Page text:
It's now officially twelve (shopping) weeks to Christmas and so in the spirit of the 12 Days of Christmas, we start our countdown — not with 12 drummers drumming — with the top 12 ways to pimp your camera.
You buy a steering wheel cover, alloy wheels, lower the suspension, add a supercharger, or just generally pimp your ride. At the low-cost end of the market you might only extend to a Red Nose, eyebrows for the headlights, or, as my brother was fond of suggesting, some go-faster stripes! We all like to stamp our own personal touches on the things we own. Who doesn't like to add their own little flourishes (or big ones!) to emphasize that it's theirs, so not surprisingly we also personalize our cameras with a burgeoning array of customizations and after-market modifications. There's no denying it, camera gear is expensive and where you have a high value, high price, commodity then there will be a wealth of companies trying to sell you add-ons. So here are my top twelve suggestions for modification, the only rules for inclusion being that they have to affix or change the camera directly and cannot include lenses.
1. Colored Body (and Rear Lens) Cap
Your interchangeable bodies and lenses arrive capped. It's one of the simplest protections that we don't bother ourselves about it subsequently, however Fotodiox thinks you need a different color! It doesn't offer anything more, but there's no denying it's striking. These most definitely fall under the "go-faster stripes" category.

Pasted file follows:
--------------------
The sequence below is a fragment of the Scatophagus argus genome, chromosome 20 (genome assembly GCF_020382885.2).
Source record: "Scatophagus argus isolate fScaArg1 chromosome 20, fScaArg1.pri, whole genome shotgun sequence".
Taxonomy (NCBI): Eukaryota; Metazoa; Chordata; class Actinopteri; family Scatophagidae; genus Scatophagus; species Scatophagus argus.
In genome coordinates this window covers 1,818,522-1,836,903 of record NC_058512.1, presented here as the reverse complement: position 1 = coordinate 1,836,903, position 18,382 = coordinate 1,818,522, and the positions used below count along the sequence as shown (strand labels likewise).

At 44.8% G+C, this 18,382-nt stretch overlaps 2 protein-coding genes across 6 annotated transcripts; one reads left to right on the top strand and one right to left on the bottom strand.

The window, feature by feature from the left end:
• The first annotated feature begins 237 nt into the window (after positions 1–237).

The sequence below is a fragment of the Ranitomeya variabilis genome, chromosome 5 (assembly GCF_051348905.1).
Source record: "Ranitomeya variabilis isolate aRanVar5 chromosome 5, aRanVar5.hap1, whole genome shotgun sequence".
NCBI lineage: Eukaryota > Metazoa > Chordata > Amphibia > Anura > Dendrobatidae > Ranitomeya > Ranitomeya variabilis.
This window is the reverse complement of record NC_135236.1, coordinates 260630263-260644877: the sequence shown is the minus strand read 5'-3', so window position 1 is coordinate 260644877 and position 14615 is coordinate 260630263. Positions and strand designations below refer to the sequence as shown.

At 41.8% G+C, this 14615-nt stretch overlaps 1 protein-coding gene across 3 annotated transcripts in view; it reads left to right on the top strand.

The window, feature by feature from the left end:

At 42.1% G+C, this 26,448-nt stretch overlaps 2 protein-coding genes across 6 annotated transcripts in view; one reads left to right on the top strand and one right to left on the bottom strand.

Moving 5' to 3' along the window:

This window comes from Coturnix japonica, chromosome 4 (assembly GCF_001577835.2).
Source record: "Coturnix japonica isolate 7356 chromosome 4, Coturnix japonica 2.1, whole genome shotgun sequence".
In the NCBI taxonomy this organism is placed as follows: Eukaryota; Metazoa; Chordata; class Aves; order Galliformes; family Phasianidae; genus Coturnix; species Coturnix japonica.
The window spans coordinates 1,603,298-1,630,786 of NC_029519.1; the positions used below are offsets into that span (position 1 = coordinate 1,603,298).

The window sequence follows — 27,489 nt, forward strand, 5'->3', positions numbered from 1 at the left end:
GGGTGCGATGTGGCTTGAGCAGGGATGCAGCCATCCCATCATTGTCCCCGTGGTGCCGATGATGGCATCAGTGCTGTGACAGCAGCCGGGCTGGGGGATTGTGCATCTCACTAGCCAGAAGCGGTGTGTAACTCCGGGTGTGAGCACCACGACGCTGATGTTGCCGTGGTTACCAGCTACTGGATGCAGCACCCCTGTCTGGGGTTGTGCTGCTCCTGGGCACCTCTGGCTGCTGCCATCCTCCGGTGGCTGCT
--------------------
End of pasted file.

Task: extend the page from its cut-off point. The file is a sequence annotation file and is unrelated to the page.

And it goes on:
2. Screw-in Shutter Button
Wired remotes allow you to actuate the shutter without risk of moving the camera. Where this is purely mechanical (principally on film cameras), the release cable screws in to a threaded shutter button and it's this thread that allows you to screw in a new button such as this Leica or Match Technical (whilst Fotodiox manufacture adhesive ones for DSLRs). Artisan Obscura produce handmade wooden buttons and hotshoe covers — the ultimate luxury. These buttons add a touch of class to a classic camera and, more importantly, make for a more tactile shooting experience.
Straps have increasingly become a new frontier of high quality accessories. Black Rapid have been highly visible with a range of comfortable and durable straps, such as the Breathe and, for those wedding togs that like to double bubble, the Double Breathe. At the more svelte and sophisticated end of the market, 1901 Fotgrafi produce a range of leather straps which would do justice to an traditionally styled camera. What's your favorite strap and why?
4. Debayer Your Sensor
As we saw in the A2Z on the X-Trans sensor, cameras are monochromatic. To produce a color image, the color filter array (CFA) allows the sensor to record RGB and then the raw processor demosaics to a full color image. However anything you place in front of the sensor attenuates the signal, so if you want improved performance, and don't mind black and white, then remove the CFA. Leica has already done this for you with the Monochrom, however you might not have $8,000 to hand to purchase one. The alternative is to either debayer the sensor yourself (which comes with a healthy "risk of damage" warning) or pay a repair shop to do it.
5. Remove the Infra-Red Blocking Filter
Going hand-in-hand with debayering your sensor is removing the infra-red (IR) blocking filter. Sensors broadly record visible light, but sensitivity extends in to both the ultra-violet (at shorter wavelengths) and infra-red (at longer wavelengths). At the IR end this can lead to unwanted purple color casts so manufacturers place a blocking filter to remove IR light. However if you want to get in to IR photography, then pay a repair shop to remove the blocking filter, then use an IR filter (such as the Hoya R72) to block visible light letting you record just the IR.
6. Pinhole Bodycap